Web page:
What is hypertensive retinopathy?
Hypertensive retinopathy is damage to the back part of the eye (retina) caused by high blood pressure. High blood pressure can cause damage to blood vessels in the eyes. The higher the blood pressure and the longer it has been high, the more severe the damage is likely to be. Dr. Van Buren at Phoenix Ophthalmologists can see narrowing of blood vessels, and excess fluid oozing from blood vessels. The degree of retina damage (retinopathy) is graded on a scale of 1 to 4. At grade 1, no symptoms may be present. Grade 4 hypertensive retinopathy includes swelling of the optic nerve and of the visual center of the retina (macula). Such swelling can cause decreased vision.
Other retinopathies that are known complications of high blood pressure are called:
ischemic optic neuropathy
retinal artery occlusion
retinal vein occlusion
Symptoms of hypertensive retinopathy:
Visual disturbances, and sometimes sudden vision loss
Tests & Diagnosis of hypertensive retinopathy:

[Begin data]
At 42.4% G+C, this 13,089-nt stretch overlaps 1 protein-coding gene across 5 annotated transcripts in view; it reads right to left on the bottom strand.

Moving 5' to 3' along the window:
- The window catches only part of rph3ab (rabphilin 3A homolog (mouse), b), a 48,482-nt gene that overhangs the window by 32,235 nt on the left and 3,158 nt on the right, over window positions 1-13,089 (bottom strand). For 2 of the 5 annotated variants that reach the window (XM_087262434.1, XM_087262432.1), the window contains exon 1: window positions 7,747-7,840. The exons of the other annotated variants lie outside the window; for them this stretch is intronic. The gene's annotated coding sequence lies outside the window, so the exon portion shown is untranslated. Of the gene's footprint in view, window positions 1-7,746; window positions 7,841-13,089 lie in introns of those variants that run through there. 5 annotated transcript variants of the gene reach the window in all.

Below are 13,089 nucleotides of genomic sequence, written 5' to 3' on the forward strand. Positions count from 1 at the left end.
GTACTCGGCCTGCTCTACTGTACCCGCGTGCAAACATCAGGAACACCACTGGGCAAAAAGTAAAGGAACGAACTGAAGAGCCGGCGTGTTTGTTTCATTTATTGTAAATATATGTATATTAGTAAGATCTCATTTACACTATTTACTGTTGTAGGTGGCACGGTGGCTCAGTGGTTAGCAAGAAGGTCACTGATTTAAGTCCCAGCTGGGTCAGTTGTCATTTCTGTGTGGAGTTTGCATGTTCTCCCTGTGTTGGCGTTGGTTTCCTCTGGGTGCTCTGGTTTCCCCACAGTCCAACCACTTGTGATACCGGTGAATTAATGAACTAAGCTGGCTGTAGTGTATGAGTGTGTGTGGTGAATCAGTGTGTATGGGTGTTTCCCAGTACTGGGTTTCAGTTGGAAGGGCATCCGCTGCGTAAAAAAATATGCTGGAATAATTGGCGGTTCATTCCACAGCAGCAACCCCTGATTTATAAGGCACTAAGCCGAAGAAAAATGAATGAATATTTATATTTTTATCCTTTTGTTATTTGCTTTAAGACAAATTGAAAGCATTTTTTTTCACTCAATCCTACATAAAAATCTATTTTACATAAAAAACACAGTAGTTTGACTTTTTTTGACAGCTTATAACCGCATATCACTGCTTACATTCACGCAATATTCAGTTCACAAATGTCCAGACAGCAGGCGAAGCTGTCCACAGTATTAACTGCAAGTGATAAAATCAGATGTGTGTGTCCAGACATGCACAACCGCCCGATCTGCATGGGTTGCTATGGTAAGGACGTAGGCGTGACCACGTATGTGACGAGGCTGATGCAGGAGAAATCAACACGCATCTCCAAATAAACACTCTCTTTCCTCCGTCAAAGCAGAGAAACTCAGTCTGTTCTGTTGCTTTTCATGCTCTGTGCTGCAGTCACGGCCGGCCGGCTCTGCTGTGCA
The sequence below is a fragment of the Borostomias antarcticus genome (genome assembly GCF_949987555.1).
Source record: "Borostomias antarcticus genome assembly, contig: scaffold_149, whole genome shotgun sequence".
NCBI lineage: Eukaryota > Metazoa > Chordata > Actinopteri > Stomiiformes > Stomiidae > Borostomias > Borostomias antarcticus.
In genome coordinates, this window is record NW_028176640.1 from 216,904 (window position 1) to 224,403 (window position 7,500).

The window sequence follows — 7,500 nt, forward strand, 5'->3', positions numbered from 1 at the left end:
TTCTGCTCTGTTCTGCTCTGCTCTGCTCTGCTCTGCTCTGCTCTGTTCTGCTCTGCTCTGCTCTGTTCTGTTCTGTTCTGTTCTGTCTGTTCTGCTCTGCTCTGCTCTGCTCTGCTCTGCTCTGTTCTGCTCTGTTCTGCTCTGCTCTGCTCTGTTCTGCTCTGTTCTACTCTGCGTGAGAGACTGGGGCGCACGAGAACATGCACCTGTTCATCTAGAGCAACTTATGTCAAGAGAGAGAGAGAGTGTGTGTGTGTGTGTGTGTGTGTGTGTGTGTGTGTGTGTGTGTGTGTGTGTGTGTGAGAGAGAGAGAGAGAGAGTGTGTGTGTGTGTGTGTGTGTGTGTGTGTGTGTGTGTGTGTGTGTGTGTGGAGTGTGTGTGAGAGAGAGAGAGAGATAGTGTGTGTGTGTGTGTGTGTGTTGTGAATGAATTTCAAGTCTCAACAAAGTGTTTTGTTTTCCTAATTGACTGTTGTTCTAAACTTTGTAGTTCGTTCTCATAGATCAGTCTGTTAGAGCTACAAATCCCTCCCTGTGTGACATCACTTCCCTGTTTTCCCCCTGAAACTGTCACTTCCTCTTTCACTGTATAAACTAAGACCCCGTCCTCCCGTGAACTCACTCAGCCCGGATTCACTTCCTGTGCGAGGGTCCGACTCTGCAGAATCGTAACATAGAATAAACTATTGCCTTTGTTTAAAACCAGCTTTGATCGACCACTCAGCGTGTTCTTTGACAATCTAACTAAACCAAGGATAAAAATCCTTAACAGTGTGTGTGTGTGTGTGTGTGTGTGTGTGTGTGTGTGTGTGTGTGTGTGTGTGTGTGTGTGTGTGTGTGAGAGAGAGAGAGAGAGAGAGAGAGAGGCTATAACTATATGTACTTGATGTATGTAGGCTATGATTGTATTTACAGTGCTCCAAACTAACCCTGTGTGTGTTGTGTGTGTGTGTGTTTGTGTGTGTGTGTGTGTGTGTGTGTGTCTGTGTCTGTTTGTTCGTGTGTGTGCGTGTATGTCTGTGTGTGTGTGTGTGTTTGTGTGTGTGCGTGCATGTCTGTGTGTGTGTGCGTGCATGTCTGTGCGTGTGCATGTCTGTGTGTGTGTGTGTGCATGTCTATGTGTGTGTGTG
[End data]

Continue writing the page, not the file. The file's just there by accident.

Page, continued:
Flourescein Angiography and/or Optical Coherence Tomography
Dilated ophthalmologic examination which can show changes even if you have no symptoms
Control of high blood pressure is the only treatment for hypertensive retinopathy. Patients with grade 4 (severe hypertensive retinopathy) frequently also have heart and kidney complications of high blood pressure. The retina will generally recover well if the blood pressure is controlled, but some patients with grade 4 hypertensive retinopathy will have permanent damage to the optic nerve or macula. Complications associated with high blood pressure include irreversible damage to the optic nerve or macula, resulting in vision problems and potential blindness.
If you have high blood pressure (ie hypertension) and you are noticing vision changes, please contact Phoenix Ophthalmologists immediately for a thorough eye examination. And remember, keeping strict control of your hypertension is the best way to save your vision and your life!